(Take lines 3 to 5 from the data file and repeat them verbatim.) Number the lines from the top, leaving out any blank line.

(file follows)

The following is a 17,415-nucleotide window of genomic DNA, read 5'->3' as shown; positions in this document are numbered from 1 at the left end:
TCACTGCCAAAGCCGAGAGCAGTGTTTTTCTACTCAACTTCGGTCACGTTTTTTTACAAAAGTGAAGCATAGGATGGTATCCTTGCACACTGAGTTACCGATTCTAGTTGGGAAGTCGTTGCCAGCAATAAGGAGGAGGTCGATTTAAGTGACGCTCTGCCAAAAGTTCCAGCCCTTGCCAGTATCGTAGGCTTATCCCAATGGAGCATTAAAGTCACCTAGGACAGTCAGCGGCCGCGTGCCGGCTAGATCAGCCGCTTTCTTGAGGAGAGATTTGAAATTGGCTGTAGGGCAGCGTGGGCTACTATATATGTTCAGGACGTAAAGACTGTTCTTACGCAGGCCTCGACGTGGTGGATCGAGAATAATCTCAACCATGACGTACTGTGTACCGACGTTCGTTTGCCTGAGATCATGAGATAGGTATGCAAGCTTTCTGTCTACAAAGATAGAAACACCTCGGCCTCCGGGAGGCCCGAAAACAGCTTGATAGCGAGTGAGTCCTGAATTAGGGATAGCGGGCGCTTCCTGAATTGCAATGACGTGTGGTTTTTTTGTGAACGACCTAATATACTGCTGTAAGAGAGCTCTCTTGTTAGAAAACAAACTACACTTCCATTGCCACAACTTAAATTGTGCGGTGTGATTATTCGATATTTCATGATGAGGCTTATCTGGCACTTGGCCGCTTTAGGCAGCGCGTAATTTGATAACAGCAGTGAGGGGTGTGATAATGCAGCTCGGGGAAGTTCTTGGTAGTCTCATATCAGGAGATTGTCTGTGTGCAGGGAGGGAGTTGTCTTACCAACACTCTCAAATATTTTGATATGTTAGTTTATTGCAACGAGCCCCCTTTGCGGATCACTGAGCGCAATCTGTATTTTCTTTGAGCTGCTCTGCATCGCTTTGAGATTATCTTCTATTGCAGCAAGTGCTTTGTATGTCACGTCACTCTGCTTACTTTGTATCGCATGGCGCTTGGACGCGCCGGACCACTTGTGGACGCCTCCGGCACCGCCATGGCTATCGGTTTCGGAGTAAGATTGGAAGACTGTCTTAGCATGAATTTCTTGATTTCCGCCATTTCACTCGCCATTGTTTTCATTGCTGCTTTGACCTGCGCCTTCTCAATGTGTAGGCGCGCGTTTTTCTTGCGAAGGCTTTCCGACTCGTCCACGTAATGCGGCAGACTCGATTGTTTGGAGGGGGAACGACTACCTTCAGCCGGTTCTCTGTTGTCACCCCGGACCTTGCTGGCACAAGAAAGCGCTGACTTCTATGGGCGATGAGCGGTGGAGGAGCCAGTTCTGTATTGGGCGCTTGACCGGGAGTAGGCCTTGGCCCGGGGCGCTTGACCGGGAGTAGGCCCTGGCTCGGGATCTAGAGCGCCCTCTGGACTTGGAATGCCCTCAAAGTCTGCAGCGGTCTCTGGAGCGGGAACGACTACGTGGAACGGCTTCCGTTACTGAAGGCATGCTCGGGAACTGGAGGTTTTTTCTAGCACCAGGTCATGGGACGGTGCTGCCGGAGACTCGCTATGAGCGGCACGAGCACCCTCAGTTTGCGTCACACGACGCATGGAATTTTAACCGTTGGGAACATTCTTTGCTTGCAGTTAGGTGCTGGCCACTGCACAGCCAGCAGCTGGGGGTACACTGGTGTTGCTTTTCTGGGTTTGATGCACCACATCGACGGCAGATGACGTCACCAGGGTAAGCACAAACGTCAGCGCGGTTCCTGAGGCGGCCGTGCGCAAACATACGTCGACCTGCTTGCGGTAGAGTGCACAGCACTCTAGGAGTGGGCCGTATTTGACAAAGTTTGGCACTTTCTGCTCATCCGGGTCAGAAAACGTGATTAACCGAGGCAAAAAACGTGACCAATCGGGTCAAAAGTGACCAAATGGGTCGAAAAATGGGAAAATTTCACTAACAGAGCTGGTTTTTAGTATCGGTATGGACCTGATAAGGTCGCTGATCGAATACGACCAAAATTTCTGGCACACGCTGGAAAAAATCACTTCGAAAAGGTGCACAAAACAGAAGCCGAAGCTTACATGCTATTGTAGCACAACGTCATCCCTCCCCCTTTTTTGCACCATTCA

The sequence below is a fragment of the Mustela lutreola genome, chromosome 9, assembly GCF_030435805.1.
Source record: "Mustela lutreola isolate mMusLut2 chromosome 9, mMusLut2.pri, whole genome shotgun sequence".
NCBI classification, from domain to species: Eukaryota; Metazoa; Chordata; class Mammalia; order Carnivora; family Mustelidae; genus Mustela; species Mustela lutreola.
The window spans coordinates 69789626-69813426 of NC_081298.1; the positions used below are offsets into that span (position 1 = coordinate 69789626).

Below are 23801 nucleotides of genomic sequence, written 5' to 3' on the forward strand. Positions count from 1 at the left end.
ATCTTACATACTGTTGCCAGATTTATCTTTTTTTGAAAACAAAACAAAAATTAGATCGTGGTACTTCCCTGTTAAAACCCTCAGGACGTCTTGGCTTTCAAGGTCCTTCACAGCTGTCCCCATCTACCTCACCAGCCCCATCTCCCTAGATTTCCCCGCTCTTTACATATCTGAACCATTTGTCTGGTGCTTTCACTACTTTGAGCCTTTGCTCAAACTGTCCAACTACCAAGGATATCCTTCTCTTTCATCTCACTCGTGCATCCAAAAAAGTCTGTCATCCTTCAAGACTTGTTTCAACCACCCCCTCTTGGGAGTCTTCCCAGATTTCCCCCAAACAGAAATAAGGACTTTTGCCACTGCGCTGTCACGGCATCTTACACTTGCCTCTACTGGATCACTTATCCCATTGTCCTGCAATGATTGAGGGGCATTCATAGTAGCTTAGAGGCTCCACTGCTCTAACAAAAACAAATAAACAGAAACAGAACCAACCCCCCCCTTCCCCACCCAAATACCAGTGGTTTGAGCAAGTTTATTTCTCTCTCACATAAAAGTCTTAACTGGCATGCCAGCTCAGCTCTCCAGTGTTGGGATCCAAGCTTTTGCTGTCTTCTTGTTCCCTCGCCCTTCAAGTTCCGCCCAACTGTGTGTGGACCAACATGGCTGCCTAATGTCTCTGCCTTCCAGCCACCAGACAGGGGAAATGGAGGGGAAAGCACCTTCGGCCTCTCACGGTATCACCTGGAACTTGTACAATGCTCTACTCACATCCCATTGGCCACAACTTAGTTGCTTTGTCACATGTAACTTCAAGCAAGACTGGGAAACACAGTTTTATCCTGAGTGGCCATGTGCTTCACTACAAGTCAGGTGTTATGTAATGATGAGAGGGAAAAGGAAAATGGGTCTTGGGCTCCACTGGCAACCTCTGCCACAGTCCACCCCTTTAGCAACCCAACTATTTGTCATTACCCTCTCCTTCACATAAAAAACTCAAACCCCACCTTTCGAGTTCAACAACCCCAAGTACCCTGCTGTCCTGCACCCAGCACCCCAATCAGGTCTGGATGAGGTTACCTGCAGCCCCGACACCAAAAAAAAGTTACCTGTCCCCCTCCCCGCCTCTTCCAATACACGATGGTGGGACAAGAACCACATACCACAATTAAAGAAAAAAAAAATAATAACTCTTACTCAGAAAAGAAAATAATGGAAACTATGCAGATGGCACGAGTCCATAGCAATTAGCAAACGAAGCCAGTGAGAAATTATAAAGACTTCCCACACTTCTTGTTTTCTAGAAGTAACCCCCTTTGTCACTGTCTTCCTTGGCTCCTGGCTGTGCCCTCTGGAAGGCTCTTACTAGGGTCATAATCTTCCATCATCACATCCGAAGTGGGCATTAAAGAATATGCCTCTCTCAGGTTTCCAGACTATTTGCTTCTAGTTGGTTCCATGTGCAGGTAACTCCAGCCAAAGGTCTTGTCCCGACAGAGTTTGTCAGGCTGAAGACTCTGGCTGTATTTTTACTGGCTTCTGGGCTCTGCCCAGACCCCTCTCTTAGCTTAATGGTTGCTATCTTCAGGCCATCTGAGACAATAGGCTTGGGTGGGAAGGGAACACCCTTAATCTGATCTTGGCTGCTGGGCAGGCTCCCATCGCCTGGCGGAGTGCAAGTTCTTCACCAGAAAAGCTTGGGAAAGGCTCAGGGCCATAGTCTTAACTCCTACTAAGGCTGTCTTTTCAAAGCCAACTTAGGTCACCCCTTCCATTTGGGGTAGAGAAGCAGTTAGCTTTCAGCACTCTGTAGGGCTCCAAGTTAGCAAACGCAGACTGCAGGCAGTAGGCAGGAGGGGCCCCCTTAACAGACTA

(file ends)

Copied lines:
The sequence below is a fragment of the Mustela lutreola genome, chromosome 9, assembly GCF_030435805.1.
Source record: "Mustela lutreola isolate mMusLut2 chromosome 9, mMusLut2.pri, whole genome shotgun sequence".
NCBI classification, from domain to species: Eukaryota; Metazoa; Chordata; class Mammalia; order Carnivora; family Mustelidae; genus Mustela; species Mustela lutreola.